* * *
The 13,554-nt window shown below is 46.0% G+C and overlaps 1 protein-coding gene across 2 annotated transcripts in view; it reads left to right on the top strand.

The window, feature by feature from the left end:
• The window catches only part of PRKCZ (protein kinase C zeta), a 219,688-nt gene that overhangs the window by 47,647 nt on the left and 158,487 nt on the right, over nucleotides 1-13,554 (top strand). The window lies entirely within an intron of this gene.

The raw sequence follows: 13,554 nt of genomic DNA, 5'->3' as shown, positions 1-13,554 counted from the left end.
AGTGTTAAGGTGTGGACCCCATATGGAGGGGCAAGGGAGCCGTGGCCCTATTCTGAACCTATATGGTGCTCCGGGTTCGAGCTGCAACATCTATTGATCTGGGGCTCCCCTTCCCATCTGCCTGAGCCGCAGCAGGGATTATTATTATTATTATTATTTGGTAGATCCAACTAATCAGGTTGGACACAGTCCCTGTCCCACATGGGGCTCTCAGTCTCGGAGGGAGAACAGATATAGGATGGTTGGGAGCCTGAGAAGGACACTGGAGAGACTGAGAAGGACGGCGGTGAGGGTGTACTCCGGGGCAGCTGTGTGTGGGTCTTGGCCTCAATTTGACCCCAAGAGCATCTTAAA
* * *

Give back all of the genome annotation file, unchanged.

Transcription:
The 13,554-nt window shown below is 46.0% G+C and overlaps 1 protein-coding gene across 2 annotated transcripts in view; it reads left to right on the top strand.

The window, feature by feature from the left end:
• The window catches only part of PRKCZ (protein kinase C zeta), a 219,688-nt gene that overhangs the window by 47,647 nt on the left and 158,487 nt on the right, over nucleotides 1-13,554 (top strand). The window lies entirely within an intron of this gene.

The raw sequence follows: 13,554 nt of genomic DNA, 5'->3' as shown, positions 1-13,554 counted from the left end.
AGTGTTAAGGTGTGGACCCCATATGGAGGGGCAAGGGAGCCGTGGCCCTATTCTGAACCTATATGGTGCTCCGGGTTCGAGCTGCAACATCTATTGATCTGGGGCTCCCCTTCCCATCTGCCTGAGCCGCAGCAGGGATTATTATTATTATTATTATTTGGTAGATCCAACTAATCAGGTTGGACACAGTCCCTGTCCCACATGGGGCTCTCAGTCTCGGAGGGAGAACAGATATAGGATGGTTGGGAGCCTGAGAAGGACACTGGAGAGACTGAGAAGGACGGCGGTGAGGGTGTACTCCGGGGCAGCTGTGTGTGGGTCTTGGCCTCAATTTGACCCCAAGAGCATCTTAAA